Saturday, November 3, 2007

Home of the Free

Here's a report of a high-level simulated exercise that took place last week here in D.C. The exercise was to simulate what would happen if there were a crippling attack on just one energy source in the world. The result of the simulation: evidence of U.S. "impotence" and the likelihood of a military draft.

Former Treasury Secretary Rubin played the part of the hypothetical President's National Security Advisor. His response: "With global production capacity almost maxed out, there is little possibility of replacing the lost oil flow. 'It shows how weak our hand is,' he says, as the group falters on urging the president to do more than assuage US consumers."

What strikes me about Rubin's response is the unreflective way in which Americans are referred to as "consumers." That is now our presumptive identity: people who consume. By such a self-definition, any such scenario - any such condition of want - will cause a massive identity crisis. It will be hard to assuage people who think that money entitles them to buys things. If we can't consume, what can we do? Who are we?

Such a crisis in the past had the effect of bringing Americans together, of calling upon our deepest reservoirs of civic commitment. Can such reservoirs be assumed to persist in an age when we are so easily identified as "consumers," and when the only call to sacrifice we have heard in response to the most deadly attack on American soil is to go shopping?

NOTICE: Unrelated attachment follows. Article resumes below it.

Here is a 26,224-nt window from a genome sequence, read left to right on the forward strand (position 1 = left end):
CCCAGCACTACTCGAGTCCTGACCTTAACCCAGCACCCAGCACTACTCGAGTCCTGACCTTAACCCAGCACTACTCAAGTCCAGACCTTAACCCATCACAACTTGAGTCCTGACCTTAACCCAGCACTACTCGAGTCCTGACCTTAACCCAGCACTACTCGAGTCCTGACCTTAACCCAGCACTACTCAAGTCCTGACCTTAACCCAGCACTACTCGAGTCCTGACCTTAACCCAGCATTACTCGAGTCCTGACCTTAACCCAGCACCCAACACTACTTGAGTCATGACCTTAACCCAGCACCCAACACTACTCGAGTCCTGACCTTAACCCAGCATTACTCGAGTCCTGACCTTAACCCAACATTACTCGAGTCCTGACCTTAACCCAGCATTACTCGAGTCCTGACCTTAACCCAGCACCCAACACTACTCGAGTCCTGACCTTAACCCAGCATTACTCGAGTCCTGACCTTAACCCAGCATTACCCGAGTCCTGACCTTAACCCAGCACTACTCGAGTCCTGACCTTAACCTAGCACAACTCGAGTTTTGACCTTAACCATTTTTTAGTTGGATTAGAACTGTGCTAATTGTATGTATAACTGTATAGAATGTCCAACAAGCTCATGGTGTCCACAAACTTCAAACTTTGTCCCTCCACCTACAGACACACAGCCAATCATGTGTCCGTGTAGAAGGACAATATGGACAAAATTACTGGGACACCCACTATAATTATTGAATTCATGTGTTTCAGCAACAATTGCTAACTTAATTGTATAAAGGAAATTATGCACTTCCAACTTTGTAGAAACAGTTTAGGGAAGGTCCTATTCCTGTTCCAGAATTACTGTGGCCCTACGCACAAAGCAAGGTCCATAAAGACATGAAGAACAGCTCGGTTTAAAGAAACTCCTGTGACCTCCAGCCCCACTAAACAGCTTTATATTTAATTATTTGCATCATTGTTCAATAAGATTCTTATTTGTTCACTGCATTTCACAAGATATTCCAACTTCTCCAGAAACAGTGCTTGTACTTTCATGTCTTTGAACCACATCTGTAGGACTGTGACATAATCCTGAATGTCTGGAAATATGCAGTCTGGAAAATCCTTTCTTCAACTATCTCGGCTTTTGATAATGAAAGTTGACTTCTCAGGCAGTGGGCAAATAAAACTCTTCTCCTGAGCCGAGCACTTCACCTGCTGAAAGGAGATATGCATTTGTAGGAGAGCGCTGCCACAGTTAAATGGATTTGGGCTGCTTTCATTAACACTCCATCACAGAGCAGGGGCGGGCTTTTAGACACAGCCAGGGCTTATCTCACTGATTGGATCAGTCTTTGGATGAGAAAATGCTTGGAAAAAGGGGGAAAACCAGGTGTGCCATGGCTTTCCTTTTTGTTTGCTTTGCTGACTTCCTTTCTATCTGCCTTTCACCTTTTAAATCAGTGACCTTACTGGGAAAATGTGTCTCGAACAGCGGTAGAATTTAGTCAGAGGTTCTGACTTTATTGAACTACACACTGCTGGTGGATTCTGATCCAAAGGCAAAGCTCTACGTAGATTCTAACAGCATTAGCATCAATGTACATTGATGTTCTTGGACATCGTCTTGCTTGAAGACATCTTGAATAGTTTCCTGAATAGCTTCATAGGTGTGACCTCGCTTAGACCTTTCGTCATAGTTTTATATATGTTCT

ADDENDUM, 11.5.07:
More on this report in today's WaPo. Note the rather sanguine reportage about "unusual" conditions that are giving rise to record high oil prices. It is "unusual" only if one believes that the laws of supply and demand can actually create new oil. Otherwise, what we take to be unusual is going to become the norm.

And here's a report in the New York Times. My favorite line here is by Mike McCurry, who (rightly, but idiotically) observes that a crisis of this scale would mean that the sitting President would realize (s)he's a one-term President. That's the biggest take-away from this exercise? When will these people get a clue?


Kevin J. Jones said...

It's hard to see how a bunch of consumers could tolerate the draft. Citizens might, but not consumers.

Patrick Deneen said...

Citizens might object to a draft initiated so that we can "extend U.S. power" over foreign oil production points. Citizens might rather stand for freedom, even if it means having to do with less oil. Indeed, the existence of citizens might make a draft wholly unnecessary. But, consumers don't see things that way, so it's consumers who will be drafted.